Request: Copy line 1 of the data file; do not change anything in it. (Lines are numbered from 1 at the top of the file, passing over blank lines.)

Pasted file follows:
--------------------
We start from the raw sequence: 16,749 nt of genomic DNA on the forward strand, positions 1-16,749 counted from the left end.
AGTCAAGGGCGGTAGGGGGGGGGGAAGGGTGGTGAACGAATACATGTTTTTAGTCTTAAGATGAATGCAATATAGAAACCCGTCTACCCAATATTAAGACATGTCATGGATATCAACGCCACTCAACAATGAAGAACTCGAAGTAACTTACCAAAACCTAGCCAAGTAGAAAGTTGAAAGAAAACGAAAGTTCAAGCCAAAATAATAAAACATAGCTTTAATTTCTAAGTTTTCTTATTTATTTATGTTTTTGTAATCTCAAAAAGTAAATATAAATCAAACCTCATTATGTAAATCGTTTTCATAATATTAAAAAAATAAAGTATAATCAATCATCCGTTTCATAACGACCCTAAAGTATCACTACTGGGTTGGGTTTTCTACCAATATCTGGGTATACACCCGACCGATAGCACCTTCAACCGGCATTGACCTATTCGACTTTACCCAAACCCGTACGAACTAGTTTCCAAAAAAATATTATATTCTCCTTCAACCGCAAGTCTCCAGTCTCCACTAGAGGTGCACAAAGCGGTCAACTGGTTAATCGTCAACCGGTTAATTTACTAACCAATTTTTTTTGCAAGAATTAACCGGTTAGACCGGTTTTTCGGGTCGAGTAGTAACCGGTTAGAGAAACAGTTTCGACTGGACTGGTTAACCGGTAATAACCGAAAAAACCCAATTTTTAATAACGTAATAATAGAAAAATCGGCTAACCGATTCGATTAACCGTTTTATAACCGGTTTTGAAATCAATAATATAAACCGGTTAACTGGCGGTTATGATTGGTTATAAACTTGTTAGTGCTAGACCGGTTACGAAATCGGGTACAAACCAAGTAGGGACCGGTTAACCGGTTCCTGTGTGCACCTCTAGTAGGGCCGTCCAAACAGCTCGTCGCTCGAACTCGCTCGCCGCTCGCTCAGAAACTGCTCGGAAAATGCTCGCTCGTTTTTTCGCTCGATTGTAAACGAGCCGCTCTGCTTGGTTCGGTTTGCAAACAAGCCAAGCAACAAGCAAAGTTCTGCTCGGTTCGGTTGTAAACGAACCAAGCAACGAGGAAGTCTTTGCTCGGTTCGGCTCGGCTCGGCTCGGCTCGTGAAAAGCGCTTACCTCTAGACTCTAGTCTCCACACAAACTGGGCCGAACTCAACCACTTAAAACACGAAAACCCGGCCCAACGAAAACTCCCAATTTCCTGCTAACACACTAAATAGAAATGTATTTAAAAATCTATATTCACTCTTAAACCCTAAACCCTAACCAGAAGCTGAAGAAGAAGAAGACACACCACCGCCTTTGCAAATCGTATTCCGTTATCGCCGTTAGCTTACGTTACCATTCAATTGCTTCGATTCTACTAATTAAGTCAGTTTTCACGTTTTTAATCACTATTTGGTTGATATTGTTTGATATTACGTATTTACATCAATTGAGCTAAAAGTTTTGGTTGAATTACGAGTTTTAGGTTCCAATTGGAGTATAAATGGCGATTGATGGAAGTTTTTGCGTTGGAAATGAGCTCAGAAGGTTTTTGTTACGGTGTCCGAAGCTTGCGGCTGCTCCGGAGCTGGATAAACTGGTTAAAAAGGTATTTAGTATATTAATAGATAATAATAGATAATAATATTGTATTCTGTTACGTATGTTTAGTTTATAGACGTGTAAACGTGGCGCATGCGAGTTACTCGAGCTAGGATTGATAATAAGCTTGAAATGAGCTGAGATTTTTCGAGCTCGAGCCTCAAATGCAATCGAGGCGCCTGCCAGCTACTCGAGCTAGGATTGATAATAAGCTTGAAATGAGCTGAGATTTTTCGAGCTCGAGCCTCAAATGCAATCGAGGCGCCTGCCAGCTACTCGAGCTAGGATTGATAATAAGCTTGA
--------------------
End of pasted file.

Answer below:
We start from the raw sequence: 16,749 nt of genomic DNA on the forward strand, positions 1-16,749 counted from the left end.